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Personal Finance Managers and Mobile Money Management Apps (herewith “PFM”) have been around for over a decade. So far, PFM has focused on budgeting by helping its users control everyday expenses such as the proverbial $5 coffee. For reasons explained in Innovative Fintechs Don’t Need No Open Banking Regulation, PFM’s value proposition has so far been disproportionate to the level of account access it has demanded. On top of that, it has called for a change in behavior.

Changing consumer behavior is hard in any product category. But it’s virtually impossible in PFM, a category in which consumers think the technology can offer a lot of value add on top of their existing behavior. IMO, this is one of the main reasons why PFM has received a lukewarm reception so far.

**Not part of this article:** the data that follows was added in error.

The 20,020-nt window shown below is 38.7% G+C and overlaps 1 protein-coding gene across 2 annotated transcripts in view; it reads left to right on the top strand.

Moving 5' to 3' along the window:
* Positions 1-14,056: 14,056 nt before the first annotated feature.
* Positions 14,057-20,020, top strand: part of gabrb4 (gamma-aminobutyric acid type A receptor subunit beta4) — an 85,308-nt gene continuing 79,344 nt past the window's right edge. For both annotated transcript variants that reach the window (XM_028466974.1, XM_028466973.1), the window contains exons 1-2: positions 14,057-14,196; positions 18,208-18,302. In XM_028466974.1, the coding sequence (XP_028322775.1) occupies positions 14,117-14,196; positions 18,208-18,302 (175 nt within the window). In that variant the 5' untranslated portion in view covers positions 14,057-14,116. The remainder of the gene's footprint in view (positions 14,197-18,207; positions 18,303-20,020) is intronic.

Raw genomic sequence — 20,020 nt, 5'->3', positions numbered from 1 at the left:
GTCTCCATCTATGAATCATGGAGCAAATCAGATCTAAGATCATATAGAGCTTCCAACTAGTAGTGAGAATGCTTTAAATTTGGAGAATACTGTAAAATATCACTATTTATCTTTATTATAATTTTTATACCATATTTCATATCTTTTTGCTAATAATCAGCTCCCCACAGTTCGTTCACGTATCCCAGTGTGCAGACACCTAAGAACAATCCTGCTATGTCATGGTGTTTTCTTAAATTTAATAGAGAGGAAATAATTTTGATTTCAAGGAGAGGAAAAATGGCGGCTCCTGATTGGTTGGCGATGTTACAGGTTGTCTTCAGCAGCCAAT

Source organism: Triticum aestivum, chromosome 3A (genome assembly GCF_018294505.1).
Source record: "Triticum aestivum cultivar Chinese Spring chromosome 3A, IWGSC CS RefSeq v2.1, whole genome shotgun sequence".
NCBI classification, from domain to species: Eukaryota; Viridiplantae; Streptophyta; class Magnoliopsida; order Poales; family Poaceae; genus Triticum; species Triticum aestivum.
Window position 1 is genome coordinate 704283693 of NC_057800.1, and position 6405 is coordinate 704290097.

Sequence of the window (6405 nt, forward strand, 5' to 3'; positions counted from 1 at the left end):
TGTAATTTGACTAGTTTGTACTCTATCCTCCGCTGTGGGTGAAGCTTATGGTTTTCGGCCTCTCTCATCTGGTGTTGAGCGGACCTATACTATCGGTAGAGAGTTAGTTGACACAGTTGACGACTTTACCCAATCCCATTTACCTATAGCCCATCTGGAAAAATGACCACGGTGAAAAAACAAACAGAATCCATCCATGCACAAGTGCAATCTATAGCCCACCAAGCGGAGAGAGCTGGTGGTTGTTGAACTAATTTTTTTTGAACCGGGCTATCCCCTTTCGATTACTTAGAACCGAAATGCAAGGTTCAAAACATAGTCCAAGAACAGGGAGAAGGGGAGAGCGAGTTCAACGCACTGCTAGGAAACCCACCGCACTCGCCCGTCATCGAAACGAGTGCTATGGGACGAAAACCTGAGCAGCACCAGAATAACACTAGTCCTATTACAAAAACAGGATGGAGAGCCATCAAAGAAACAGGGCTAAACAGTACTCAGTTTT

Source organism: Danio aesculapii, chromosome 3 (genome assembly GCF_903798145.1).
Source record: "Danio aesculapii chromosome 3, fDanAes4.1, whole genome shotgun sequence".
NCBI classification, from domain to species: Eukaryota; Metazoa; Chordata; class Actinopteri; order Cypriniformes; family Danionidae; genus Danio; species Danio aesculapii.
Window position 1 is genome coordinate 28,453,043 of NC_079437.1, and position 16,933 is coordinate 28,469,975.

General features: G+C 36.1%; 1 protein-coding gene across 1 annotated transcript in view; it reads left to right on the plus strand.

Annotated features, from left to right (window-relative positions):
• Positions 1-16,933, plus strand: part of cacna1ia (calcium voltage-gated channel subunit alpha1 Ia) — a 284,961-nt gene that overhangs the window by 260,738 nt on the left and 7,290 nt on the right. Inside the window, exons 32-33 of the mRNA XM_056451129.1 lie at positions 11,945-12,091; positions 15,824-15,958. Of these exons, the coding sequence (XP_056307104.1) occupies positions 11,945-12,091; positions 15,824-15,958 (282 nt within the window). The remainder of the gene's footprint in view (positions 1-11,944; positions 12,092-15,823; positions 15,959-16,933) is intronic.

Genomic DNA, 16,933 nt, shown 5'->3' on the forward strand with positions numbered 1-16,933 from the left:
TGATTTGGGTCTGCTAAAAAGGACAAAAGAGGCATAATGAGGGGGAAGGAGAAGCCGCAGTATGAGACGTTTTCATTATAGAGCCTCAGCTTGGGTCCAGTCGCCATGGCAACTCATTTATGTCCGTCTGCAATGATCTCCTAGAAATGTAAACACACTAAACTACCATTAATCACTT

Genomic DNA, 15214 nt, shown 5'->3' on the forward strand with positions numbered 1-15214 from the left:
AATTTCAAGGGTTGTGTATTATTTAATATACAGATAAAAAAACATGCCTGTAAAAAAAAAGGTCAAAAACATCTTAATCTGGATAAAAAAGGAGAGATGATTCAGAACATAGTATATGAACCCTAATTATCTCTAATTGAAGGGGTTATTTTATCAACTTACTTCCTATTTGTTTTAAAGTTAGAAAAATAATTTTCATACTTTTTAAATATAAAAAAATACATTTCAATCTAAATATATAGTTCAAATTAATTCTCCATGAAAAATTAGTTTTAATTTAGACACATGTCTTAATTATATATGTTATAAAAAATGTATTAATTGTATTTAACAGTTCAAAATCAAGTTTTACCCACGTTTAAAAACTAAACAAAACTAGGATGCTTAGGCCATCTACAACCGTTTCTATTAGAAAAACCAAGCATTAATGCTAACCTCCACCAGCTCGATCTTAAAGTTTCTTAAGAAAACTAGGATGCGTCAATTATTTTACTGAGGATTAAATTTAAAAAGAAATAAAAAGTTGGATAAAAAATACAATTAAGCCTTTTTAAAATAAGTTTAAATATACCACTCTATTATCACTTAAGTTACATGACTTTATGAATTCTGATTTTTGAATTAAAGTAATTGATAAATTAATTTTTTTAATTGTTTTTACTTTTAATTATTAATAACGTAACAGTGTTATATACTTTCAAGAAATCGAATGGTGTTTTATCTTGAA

Will PSD 2 / Open Banking change this?

That depends on how well PFM uses the new regulation to enhance its value proposition.

First, PFM can start doing what customers want it to.

Second, it can exceed customers’ expectations.

The first thing can be done by simply listening to customers. On various occasons, this is what customers have wanted from PFM:

  1. Earn $$$ by sweeping X amount from a checking account to a savings product – My blog post Innovative Fintechs Don’t Need No Open Banking Regulation
  2. “Moven are not telling me that, by moving credit card with provider X to provider Y, I would be Z pounds a year better off based upon my usual behaviour. That would really add some value.” – Comment from anonymous Finextra Member on “HSBC moves into open banking